We are often told to "write what we know." While that is awesome advice, it can be tricky to follow. You want to write what you know. But you also don't want to write an entire life story, all about yourself. So how do you choose what to include in your creation, and what to leave out?
Recently I shared a post on my photography blog for the 30 Day Challenge I am taking part in. That day's challenge: A Bad Habit. I decided to show the world my fingers, and all the cuticle picking that they take. It is my bad habit. I hate it. But as any bad habit goes, I cannot seem to stop.
This got me thinking.
What bad habits of mine could translate well into a story? What bad personality traits could make the character I am creating that much deeper?
Yeah, I know. Why on Earth would we want to forever share with the world our bad habits?
That's a simple answer: They make us human.
And these worlds we are writing, these characters we are creating... we are trying to make them as human as possible. All the way down to the nose picking, gum popping, and trash stashing secrets. That is what gives our stories depth. It is what makes the reader keep reading, because they too have just eaten their fifth candy bar in under a minute and hate the fact that they cannot stop.
Here are a few of my tips for adding in your flaws:
- Sit back and really think about what your bad habits are. Yeah, sounds fun right? Well, it is! Take some time to go over all the bad habits and traits you have, and jot them down. You can hide this list. It is just for your personal notes.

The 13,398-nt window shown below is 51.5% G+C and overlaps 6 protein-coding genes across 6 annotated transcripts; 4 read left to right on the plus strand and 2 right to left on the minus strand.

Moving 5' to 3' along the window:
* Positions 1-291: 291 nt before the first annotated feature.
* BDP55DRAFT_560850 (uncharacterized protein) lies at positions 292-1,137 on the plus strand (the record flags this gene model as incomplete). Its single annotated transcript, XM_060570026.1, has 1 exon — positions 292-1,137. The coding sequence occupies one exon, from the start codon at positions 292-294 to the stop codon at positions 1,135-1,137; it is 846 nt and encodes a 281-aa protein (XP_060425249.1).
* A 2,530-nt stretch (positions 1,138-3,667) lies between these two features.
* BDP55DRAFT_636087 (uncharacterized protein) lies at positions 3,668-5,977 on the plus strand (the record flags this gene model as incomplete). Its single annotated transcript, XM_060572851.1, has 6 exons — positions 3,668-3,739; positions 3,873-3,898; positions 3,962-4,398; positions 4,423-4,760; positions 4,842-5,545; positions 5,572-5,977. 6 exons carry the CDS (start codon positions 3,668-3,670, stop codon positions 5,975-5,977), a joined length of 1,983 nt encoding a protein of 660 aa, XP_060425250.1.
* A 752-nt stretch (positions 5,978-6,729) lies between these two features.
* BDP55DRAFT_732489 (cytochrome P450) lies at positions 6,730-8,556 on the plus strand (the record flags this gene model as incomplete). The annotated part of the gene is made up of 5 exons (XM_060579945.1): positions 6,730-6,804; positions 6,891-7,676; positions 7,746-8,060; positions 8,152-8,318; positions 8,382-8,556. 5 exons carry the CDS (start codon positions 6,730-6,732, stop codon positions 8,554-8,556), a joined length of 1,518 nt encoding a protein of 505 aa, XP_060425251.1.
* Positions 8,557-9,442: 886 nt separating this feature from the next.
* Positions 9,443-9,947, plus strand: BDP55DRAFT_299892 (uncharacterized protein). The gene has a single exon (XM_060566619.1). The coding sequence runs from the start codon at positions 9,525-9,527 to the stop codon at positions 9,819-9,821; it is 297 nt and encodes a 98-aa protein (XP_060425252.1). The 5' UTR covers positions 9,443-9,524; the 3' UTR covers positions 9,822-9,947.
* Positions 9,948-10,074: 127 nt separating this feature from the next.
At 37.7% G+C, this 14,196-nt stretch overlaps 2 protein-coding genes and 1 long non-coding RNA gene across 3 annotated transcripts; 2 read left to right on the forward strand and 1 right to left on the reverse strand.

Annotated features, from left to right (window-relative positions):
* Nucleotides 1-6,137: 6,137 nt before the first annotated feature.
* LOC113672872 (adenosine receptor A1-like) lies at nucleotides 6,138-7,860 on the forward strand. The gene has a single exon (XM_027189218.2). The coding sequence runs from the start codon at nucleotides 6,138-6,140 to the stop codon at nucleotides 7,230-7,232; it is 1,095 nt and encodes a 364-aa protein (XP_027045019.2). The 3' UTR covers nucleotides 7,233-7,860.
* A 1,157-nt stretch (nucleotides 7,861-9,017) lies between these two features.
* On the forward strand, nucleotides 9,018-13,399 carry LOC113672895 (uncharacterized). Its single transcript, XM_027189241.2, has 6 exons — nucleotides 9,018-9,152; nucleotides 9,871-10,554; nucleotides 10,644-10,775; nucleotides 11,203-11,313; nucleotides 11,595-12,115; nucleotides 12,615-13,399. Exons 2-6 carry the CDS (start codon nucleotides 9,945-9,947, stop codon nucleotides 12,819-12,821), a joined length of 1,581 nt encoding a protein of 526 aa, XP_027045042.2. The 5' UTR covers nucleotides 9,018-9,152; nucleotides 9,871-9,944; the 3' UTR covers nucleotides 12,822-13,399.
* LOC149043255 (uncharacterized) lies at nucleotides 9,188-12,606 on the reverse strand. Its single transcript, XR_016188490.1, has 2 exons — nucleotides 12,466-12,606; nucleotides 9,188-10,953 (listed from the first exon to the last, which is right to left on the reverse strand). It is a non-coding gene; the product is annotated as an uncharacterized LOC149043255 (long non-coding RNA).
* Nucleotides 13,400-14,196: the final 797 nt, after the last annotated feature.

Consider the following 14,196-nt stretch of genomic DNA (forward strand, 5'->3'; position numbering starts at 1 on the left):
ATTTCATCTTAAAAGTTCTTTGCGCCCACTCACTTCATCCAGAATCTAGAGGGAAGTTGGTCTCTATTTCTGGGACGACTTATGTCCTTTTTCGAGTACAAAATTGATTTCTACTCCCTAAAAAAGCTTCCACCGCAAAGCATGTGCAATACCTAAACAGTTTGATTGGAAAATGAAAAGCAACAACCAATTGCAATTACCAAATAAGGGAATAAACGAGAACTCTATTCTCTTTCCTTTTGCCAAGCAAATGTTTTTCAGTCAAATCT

- Pick one that fits best with your character. If he is a public speaker but can't shake the need to say "um," that's gold. If she never invites anyone into her home because of her always messy counters, there you go!
- Don't dwell on it. While adding this trait to your character will add a whole new depth, you don't want to always be pointing it out. Just like a bad habit in real life, you don't flaunt it. Let the reader feel like they know a secret.
- That is, unless you find the bad habit becomes the driving force of the story.
- You don't need to let people know where you came up with the trait. They don't need to know that you are the one who can't seem to stop picking your wedgie. Just let your character get the bad rep.
I know with my writing I have incorporated bad habits both of my own and others I have observed. It makes writing the story much more fun to do. Finding the moment you can mention the habit once again. Helping the character overcome it. Or watching them fail to the trait.
Next time you are stuck and don't know what to do to your story next, give it your bad habit. You just may be happily (and most likely embarrassingly) surprised at where it will lead you.
Write a short story, driven by one of your bad habits or personality traits. Then post a link in my comments so I can read it!